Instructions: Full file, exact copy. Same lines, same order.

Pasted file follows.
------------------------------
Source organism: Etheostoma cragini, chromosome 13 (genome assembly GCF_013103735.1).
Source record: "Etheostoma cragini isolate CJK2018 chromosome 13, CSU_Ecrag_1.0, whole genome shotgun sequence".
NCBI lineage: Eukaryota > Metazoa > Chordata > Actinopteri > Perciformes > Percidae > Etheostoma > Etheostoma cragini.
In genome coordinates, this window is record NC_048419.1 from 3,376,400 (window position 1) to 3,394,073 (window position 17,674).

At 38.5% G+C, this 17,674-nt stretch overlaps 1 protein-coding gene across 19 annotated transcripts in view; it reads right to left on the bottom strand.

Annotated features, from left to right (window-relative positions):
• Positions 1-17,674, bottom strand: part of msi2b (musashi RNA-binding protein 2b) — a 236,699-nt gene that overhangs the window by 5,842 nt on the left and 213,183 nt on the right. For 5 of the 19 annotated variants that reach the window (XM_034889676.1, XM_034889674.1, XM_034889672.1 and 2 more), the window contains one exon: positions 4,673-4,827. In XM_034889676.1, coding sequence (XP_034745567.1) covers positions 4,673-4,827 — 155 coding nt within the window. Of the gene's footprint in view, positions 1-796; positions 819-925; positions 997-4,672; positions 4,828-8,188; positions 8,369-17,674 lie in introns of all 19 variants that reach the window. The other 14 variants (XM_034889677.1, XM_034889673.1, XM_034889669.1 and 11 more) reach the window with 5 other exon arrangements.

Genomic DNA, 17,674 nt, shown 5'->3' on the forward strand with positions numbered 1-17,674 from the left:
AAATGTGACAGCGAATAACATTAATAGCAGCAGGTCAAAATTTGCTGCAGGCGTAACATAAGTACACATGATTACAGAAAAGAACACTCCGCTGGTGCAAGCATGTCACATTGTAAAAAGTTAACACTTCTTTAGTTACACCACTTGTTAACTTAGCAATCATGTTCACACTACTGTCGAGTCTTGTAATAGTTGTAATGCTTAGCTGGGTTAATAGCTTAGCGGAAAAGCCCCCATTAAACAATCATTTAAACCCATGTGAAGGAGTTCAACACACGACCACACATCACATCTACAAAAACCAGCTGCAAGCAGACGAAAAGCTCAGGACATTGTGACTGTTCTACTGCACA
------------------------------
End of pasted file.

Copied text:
Source organism: Etheostoma cragini, chromosome 13 (genome assembly GCF_013103735.1).
Source record: "Etheostoma cragini isolate CJK2018 chromosome 13, CSU_Ecrag_1.0, whole genome shotgun sequence".
NCBI lineage: Eukaryota > Metazoa > Chordata > Actinopteri > Perciformes > Percidae > Etheostoma > Etheostoma cragini.
In genome coordinates, this window is record NC_048419.1 from 3,376,400 (window position 1) to 3,394,073 (window position 17,674).

At 38.5% G+C, this 17,674-nt stretch overlaps 1 protein-coding gene across 19 annotated transcripts in view; it reads right to left on the bottom strand.

Annotated features, from left to right (window-relative positions):
• Positions 1-17,674, bottom strand: part of msi2b (musashi RNA-binding protein 2b) — a 236,699-nt gene that overhangs the window by 5,842 nt on the left and 213,183 nt on the right. For 5 of the 19 annotated variants that reach the window (XM_034889676.1, XM_034889674.1, XM_034889672.1 and 2 more), the window contains one exon: positions 4,673-4,827. In XM_034889676.1, coding sequence (XP_034745567.1) covers positions 4,673-4,827 — 155 coding nt within the window. Of the gene's footprint in view, positions 1-796; positions 819-925; positions 997-4,672; positions 4,828-8,188; positions 8,369-17,674 lie in introns of all 19 variants that reach the window. The other 14 variants (XM_034889677.1, XM_034889673.1, XM_034889669.1 and 11 more) reach the window with 5 other exon arrangements.

Genomic DNA, 17,674 nt, shown 5'->3' on the forward strand with positions numbered 1-17,674 from the left:
AAATGTGACAGCGAATAACATTAATAGCAGCAGGTCAAAATTTGCTGCAGGCGTAACATAAGTACACATGATTACAGAAAAGAACACTCCGCTGGTGCAAGCATGTCACATTGTAAAAAGTTAACACTTCTTTAGTTACACCACTTGTTAACTTAGCAATCATGTTCACACTACTGTCGAGTCTTGTAATAGTTGTAATGCTTAGCTGGGTTAATAGCTTAGCGGAAAAGCCCCCATTAAACAATCATTTAAACCCATGTGAAGGAGTTCAACACACGACCACACATCACATCTACAAAAACCAGCTGCAAGCAGACGAAAAGCTCAGGACATTGTGACTGTTCTACTGCACA